John: I always have yes. Even in Mötley – I don’t want to open this door too much. I remember when I joined, for two years the guys told me all this negative shit about Vince and his diamond studded Rolex and spending all his money on cars like Porsches and Ferraris. Excess Excess Excess. They complained about this but then the turned around in the end and I remember having this conversation with Tommy and he went “Dude, I don’t get you! Why do you always buy trucks” I just like trucks. Pick-up trucks with big tyres and big stereos. So they actually ended complaining about me being the complete opposite of what they were complaining about. I never changed. I am what I am. I don’t make any apologies for it. If you don’t like me go buy someone elses record!
RZ: I like your attitude John! So if someone claim rock ‘n’ roll is dead – have they misunderstood the concept to begin with?
John: No… I think what they mean is…. this is another large can that we are opening. Gene Simmons made that comment. I think he is looking at the glory days of the music industry when bands were developed by record labels they weren’t expected to go out immediately and sell a million records. They had recording budgets that were 250.000 – 500.000 or a million dollars to go do recordings and music videos. There was radio – local radio stations that supported local bands in each city and what happened is that there is pretty much only one company that controls ALL radio stations in America and they them a play list and tell them to play these 20 songs and don’t deviate from it. Magazines are gone! Music shows are gone. Music buyers – whether it’s CD’s og Vinyl – it’s down for everybody. Unless you are Taylor Swift or U2. But for the most bands, they are not selling music like they used to, because of the contraption we are talking through, streaming and so on. And the same thing is happening in the movie industry and that is why SAG and the Actors Guild have gone on strike here in America – the payment scheme is bit convoluted. That is a massive weight on musicians and actors that used to get royalties. That part of the music industry is dead, so we have to figure out how to move forward from here. Even I sit here on a daily basis and wonder – I have zero idea how new bands with no name people in it make it. They go on tour and get no financial guarantee when they play their shows so they have to play for “door deals” and if there is only 20 people in the audience, how are they gonna sell merch? There is absolutely no outlet for new music. So when Gene Simmons said that he was talking about rock stars do not exist anymore.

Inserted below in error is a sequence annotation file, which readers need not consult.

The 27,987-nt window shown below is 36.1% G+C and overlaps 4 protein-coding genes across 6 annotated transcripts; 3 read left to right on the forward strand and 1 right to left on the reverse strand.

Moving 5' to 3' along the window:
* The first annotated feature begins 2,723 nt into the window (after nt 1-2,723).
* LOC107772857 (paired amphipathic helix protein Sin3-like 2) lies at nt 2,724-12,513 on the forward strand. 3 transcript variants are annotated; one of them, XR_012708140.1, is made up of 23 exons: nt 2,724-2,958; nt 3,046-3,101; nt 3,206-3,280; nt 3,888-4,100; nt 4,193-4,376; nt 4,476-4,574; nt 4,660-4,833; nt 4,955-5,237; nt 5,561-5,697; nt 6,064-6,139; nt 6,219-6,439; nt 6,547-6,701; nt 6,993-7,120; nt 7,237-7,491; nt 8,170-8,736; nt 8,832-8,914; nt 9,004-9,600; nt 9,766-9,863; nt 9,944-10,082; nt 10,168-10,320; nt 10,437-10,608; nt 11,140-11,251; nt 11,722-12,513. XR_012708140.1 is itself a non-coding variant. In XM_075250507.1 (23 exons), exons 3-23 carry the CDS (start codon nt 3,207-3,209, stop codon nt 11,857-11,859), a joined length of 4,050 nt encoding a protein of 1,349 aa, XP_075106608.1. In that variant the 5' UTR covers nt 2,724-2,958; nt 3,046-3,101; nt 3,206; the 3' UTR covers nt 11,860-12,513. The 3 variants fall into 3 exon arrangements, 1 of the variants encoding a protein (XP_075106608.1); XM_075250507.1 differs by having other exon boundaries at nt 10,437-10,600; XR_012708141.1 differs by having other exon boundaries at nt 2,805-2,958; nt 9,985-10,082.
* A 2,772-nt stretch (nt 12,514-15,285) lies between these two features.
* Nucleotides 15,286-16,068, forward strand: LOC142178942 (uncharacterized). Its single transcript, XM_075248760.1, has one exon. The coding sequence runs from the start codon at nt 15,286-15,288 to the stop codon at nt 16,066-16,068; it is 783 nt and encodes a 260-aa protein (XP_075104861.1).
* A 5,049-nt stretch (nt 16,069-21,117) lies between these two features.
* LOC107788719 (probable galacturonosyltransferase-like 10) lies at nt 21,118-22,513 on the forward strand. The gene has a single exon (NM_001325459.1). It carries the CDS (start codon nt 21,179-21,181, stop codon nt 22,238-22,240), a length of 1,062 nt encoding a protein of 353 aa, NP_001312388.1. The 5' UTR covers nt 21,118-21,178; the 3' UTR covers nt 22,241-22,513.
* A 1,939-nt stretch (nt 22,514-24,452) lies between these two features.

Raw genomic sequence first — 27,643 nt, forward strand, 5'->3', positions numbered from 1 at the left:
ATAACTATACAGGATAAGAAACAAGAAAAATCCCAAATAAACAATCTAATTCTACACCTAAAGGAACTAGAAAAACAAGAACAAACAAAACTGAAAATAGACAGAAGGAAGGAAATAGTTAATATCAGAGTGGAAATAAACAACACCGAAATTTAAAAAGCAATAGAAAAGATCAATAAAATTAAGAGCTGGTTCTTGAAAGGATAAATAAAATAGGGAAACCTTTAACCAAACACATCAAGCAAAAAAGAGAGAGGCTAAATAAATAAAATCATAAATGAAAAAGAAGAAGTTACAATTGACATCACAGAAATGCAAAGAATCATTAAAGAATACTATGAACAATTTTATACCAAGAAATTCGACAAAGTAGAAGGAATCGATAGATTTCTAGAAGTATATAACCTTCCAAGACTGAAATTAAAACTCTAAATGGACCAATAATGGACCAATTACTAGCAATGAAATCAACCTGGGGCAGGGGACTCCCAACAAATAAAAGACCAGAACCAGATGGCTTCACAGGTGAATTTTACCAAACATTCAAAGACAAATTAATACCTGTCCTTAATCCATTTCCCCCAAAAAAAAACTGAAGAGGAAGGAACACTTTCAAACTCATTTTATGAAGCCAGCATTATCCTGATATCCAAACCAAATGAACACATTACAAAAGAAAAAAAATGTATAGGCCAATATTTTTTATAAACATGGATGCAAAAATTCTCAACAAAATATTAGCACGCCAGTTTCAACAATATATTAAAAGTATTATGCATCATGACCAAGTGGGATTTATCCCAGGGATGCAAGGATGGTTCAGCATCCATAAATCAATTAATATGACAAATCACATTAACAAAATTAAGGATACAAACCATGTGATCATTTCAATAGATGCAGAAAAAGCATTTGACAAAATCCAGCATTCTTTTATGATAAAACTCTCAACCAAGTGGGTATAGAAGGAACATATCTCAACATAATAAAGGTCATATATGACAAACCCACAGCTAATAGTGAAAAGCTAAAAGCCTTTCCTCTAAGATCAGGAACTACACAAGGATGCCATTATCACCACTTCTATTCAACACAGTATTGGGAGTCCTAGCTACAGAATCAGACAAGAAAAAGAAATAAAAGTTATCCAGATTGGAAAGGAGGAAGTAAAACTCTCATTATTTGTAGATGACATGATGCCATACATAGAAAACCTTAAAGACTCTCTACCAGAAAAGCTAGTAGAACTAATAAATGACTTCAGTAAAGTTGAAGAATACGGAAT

RZ: So the industry has collapsed on it self?
John: The technology has advanced. When the big bands go out and do shows like Aerosmith and Kiss the shows are still sold out – so the audience – the fans – is still there, but there has been a disconnect to the industry. There are no magazines, no PR, no record sales. The people are still figuring out how things work now.
RZ: So when Dead Daisies go out on a tour called “Resurrected Tour” is that to resurrect live music of the connection to the audience.
John: All the Dead Daisies want to do is have some fun. We play music that we love and along the way we have taken old songs that we grew up listening to and redone them ourselves and put them on records to enlighten young people to bands like Creedence Clearwater Revival.
RZ: And now that you mention it – because I was going to ask you, the song “Fortunate Son” is on no less than three of the Dead Daisies albums.
John: It was such a fluke thing – a lot of people ask us why we do covers. If I can go back to some of the bands I grew up listening to, it wasn’t that unusual to do covers. Like David Bowie did a couple of The Kinks songs like “Where have all the good times gone”. The Rolling Stones, The Beatles, Led Zeppelin was notoriously doing cover songs. Elvis …… The Grand Funk Railroad, at their height they used to do “Gimme Shelter” in 1969 og ’70, which was just around the same time that Rolling Stoned put it put. And they just thought – this is a great song, let’s put it out. We have done a few songs like “Midnight Moses” for example is from a band called “The Sensational Alex Harvey Band”. I still have people my age who write to me and “Dude, those are the weirdest lyrics I have ever heard, what were you thinking?” and I go “I didn’t write it, it’s a cover song!”. We are actually tipping the hat and giving people introduction….. We went over to our American troops in South Korea and we did 3 songs. While we were there our manager asked is theres any songs we could do that would remind the kids about back home. So we did “American Band” by Grand Funk Railroad, “Sweet Home Alabama” by Lynyrd Skynyrd and “Fortunate Song”. Any where in the world – as soon as we start playing and going “It ain’t me, it ain’t me….” people sing along to that any where. So it has been on a couple of our live albums and on our “Make Some Noise” Album and it’s a great song. There are still of the younger fans, they know The Stones, The Beatles, Led Zeppelin, but if you say Creedence Clearwater Revival or a band like Cactus or Alex Harvey Band, they go “Who?”. So we are educating as well as having fun.